• Understand the stages of social welfare policy development, using process and logic models
  • Describe how a piece of policy becomes law
  • Understand policy analysis from an inclusion lens

Module 3: History of Social Welfare in Canada

  • Describe the origins of social welfare in Canada
  • Explain the impact of industrialization, WWII and the rise of social movements such as women's rights and child welfare on social policy
  • Describe the expansion of social welfare programs to mid 1970s
  • Describe the social reforms from 1980 and beyond during economic downturns.
  • Recognize the different historical experiences of Aboriginal people

Module 4: The Service Delivery System

  • Describe the public, commercial, and voluntary service sectors
  • Examine service delivery governance models for the delivery of social welfare programs
  • Examine characteristics of the social economic sector in delivering social welfare
  • Describe community based models of providing a system of social welfare services
  • Examine a conceptual organizational framework for the provision of direct and indirect community services
  • Review different organizational models for the delivery of social welfare.

Module 5: Service Provision in the delivery of Social Welfare

  • Examine the range of helping approaches in the delivery of social welfare
  • Examine the rewards and challenges of professional practice
  • Describe the volunteer and unpaid caregiver roles in the delivery of social welfare
  • Describe methods of providing change at the micro, mezzo, and macro system levels

Module 6: Income Security

  • Recognize the incidence and impact of poverty on Canadians and the associated issues for people living in poverty
  • Describe and discuss measures of poverty
  • Explain the social consequences of poverty
  • Describe Canada's social policy response to poverty
  • Describe the experiences of living an 'administered' life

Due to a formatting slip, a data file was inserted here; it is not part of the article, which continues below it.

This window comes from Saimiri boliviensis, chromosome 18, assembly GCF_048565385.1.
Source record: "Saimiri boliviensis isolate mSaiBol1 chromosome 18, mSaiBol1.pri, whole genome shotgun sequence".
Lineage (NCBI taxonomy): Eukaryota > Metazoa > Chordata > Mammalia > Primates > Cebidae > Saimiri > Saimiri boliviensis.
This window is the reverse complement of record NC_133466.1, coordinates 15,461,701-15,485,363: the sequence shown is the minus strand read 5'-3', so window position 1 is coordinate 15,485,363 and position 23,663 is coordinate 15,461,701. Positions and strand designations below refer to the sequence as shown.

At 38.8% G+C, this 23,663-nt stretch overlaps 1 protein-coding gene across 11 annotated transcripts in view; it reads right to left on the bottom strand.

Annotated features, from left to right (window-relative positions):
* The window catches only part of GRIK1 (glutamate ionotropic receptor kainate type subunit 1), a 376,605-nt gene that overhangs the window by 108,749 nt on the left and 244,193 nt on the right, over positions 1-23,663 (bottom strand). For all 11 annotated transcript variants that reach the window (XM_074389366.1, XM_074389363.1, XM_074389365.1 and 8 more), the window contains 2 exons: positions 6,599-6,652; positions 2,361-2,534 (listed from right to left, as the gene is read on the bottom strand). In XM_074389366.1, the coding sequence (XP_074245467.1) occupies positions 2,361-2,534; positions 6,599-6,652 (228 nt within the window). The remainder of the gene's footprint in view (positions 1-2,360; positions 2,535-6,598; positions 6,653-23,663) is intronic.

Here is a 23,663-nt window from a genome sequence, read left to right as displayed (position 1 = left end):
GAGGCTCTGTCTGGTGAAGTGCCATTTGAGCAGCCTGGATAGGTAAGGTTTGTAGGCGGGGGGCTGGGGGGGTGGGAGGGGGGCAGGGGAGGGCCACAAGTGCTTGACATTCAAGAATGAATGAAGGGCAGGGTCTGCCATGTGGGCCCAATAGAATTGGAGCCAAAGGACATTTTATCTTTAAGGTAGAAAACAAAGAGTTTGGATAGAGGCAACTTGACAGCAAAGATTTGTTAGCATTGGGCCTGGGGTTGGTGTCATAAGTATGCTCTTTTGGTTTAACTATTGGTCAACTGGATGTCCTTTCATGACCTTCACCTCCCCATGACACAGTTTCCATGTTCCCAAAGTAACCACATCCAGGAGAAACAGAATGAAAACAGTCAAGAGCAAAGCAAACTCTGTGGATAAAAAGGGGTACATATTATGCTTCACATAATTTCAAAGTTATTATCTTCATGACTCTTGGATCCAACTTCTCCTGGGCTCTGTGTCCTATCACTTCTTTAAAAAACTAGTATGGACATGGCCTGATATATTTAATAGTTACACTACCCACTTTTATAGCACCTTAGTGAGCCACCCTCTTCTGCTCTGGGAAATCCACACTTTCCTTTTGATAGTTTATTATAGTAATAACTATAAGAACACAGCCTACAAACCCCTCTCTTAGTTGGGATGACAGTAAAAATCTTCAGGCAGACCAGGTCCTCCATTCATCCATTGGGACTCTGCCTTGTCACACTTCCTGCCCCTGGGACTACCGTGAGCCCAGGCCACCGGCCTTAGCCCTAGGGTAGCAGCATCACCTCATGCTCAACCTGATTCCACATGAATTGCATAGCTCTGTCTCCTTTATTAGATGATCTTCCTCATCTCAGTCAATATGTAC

Module 7: Feminization of Poverty

  • Critically think about the feminization of poverty and how social welfare policy can reinforce issues of dominance and inequality
  • Understand and described the "feminization of poverty"
  • Explain structural issues related to women's poverty
  • Describe the gendered nature of social policy and the impacts on women

Module 8: Social Welfare of Children and Youth

  • Describe and analyze the social welfare paradigm shift from child poverty to child health and development
  • Describe the developmental needs of children and the impact of family type on child and youth development
  • Describe the interrelationship between national child welfare policies and children's needs
  • Analyze the structural causes and policy implications of child poverty
  • Describe income security and child welfare issues related to youth
  • Describe the economic and social context of child neglect

Module 9: Social Welfare and Older Canadians

  • Describe the changing social knowledge about older Canadians
  • Describe the social policy context for Older Canadians
  • Describe the well-being of older Canadians in terms of health and economic security
  • Describe the social policy principles for supporting and caring for older Canadians.
  • Identify emerging social issues for older Canadians

Module 10: Social Welfare and Aboriginal Canadians